EVA – the electronic election administration system

EVA, the electronic election administration system, is the key IT system used by municipalities and county authorities for preparing for and conducting elections.


In short, municipalities, county authorities and the Sami Parliament register all the information relating to the practical conduct of the election in EVA. This includes, for example, registering whether the election is a one-day or two-day election, which polling stations will be used, polling station opening hours, etc. The parties standing for election and the parties' candidates are also registered. Finally, everyone in the electoral register is registered in EVA in a collaborative process between the Norwegian Directorate of Elections and Norwegian Tax Administration.

The information is used as a basis for producing ballot papers and polling cards, as well as for determining how EVA provides system support to municipalities and county authorities for the reception of votes and counting of election results.

EVA is the main system for conducting elections, and machine counts of ballot papers are input automatically. In the event of manual counting, they must be input manually. The information held by EVA is also used as a basis for calculating forecasts and election results, which are published on valgresultat.no and provided to the media on election night.

The Norwegian Directorate of Elections uses EVA as a basis for reporting and as source information to provide municipalities and county authorities with the best possible support and assistance to ensure that elections are conducted properly and securely.

The Norwegian Directorate of Elections grants access to two people in each municipality, county authority, and the Sami Parliament. These are the election officers who bear local responsibility for the practical conduct of the election. They provide the necessary access rights to election officials in their municipalities and county authorities, which are restricted based on the functions they will perform.

The Ministry of Local Government and Modernisation also has access to the system so it can fulfil its role as secretariat for the national electoral committee.

The Norwegian Directorate of Elections also has access to EVA and the information municipalities, county authorities, and the Sami Parliament have registered. Access rights in the Norwegian Directorate of Elections are also restricted based on the duties of the various employees.

Most of the data registered in EVA is public information that is neither confidential nor sensitive personal data; it is also data the Norwegian Directorate of Elections shares with other stakeholders.

There are two exceptions:

  • Electoral register

    This is the register of everyone who has the right to vote in the relevant election. The 'crossed-off' electoral register is not public information. The electoral register is public prior to its being 'crossed off'. The municipalities will publish a paper copy of the electoral register for public scrutiny. This will remain public up to and including election day.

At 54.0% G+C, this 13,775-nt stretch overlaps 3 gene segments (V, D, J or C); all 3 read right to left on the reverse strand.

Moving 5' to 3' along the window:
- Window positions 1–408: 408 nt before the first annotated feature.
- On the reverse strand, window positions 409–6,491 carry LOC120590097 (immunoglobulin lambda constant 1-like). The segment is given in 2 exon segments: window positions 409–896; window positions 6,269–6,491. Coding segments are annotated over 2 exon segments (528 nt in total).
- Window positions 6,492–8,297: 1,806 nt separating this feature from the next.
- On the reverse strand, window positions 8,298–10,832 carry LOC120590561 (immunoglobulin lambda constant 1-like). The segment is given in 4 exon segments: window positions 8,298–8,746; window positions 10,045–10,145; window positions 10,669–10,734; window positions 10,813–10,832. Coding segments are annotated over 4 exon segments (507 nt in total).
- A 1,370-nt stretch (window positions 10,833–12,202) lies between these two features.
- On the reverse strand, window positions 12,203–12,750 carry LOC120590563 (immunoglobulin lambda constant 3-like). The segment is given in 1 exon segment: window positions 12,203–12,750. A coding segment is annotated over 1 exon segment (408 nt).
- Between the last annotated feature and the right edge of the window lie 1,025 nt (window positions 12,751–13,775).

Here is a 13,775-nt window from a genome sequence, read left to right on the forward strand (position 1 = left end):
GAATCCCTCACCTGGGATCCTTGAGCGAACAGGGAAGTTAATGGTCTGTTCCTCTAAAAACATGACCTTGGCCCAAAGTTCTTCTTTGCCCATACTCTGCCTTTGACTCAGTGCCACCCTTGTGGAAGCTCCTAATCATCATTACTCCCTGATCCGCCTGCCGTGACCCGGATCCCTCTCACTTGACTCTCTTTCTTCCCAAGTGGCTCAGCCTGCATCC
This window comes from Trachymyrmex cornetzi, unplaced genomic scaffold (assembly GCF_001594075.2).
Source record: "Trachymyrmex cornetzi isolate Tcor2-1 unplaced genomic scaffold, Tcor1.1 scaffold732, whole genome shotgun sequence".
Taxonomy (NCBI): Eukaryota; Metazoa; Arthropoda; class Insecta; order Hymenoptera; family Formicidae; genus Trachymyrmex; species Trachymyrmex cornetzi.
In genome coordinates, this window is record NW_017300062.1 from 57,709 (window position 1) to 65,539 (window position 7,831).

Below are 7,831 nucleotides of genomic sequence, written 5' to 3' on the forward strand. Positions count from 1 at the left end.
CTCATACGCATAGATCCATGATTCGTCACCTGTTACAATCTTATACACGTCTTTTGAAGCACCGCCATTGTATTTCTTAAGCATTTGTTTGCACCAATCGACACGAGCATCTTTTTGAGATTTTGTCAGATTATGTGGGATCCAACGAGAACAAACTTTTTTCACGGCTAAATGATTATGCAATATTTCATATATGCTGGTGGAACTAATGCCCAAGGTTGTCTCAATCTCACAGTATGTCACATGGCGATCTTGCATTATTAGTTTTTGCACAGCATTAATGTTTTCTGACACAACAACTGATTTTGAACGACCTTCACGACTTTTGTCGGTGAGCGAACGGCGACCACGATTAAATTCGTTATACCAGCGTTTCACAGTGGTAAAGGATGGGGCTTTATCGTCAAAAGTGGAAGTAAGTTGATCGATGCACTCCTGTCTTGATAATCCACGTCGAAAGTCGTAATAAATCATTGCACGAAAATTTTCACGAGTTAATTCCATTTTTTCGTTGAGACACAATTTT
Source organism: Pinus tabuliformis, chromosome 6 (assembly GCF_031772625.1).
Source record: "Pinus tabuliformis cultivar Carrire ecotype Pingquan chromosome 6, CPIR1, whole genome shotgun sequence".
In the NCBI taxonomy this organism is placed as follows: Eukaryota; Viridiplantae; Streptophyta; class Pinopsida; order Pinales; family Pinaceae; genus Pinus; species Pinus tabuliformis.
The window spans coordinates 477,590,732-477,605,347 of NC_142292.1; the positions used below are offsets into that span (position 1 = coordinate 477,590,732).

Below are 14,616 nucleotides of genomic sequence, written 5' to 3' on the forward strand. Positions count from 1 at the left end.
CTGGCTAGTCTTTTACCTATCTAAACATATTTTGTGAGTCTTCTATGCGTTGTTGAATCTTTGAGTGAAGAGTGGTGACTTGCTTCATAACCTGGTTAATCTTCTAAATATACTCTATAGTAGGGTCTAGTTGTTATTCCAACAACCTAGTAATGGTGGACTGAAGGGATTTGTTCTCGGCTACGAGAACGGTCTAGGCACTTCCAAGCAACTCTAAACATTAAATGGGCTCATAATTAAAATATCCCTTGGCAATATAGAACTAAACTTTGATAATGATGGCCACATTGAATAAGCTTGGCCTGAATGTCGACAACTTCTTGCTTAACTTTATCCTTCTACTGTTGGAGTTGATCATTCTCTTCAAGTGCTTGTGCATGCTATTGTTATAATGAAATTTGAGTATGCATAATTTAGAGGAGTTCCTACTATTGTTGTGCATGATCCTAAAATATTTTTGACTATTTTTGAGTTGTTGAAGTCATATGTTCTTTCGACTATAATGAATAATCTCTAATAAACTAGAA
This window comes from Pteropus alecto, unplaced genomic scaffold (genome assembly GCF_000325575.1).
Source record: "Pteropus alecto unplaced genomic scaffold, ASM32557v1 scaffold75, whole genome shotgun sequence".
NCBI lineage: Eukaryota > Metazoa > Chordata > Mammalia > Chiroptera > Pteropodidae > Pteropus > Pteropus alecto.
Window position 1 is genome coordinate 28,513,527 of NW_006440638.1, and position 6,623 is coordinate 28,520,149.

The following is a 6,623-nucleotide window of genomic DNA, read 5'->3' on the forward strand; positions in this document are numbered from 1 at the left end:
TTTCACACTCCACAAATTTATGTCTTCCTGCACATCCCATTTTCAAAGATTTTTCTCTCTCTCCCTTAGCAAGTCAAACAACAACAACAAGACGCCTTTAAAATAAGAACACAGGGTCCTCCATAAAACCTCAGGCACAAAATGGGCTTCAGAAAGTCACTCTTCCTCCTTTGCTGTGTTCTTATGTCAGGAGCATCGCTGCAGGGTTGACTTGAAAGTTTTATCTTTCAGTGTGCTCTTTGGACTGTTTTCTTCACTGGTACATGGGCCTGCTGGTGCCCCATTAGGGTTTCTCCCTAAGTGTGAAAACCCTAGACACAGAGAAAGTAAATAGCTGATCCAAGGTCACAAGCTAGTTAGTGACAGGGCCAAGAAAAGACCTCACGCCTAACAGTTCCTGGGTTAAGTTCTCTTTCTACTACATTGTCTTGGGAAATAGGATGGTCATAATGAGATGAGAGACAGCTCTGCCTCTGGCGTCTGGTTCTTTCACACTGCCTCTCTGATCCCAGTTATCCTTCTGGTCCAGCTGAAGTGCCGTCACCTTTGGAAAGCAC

• Election results before 21:00 on election day

    Results from counts must not be published before all polling stations have closed to ensure no one is influenced.

EVA Admin is secured at several levels and the security mechanisms for access to the system are verified by the Norwegian National Security Authority.

Examples of security measures that have been implemented:

  • Traffic to EVA is monitored and registered
  • Who has access to EVA and which functions they have access to are restricted
  • Access rights to EVA can be revoked by the Norwegian Directorate of Elections
  • Those with access rights must identify themselves via the ID Portal (BankID, Buypass, etc.).
  • The actions of those with access are logged and can be followed up in the system.

In addition to securing the EVA IT system, safeguards have been integrated into the electoral process that ensure that compromising IT systems is in itself not enough to influence election results – the safeguards do not depend on whether an IT solution is used or which one is used.

Furthermore, much of the information held in EVA is also available elsewhere and, therefore, can be verified:

  • Information about county authorities, municipalities, and constituencies is held by the Norwegian Mapping Authority.
  • The electoral register is held by the Norwegian Tax Administration.

The physical ballot papers will be held by, and available from, county authorities after the election.

In sum, this means that EVA largely just collates and organises information in an efficient and reliable manner to ensure that elections are conducted properly and securely.

EVA is administered in close consultation with the municipalities and county authorities. They help to define its desired functionality and actively contribute to user testing the system. This is additional to its own thorough testing that takes place on several levels: legality testing, automated functional testing, integration testing, performance testing, and vulnerability, security, and penetration testing.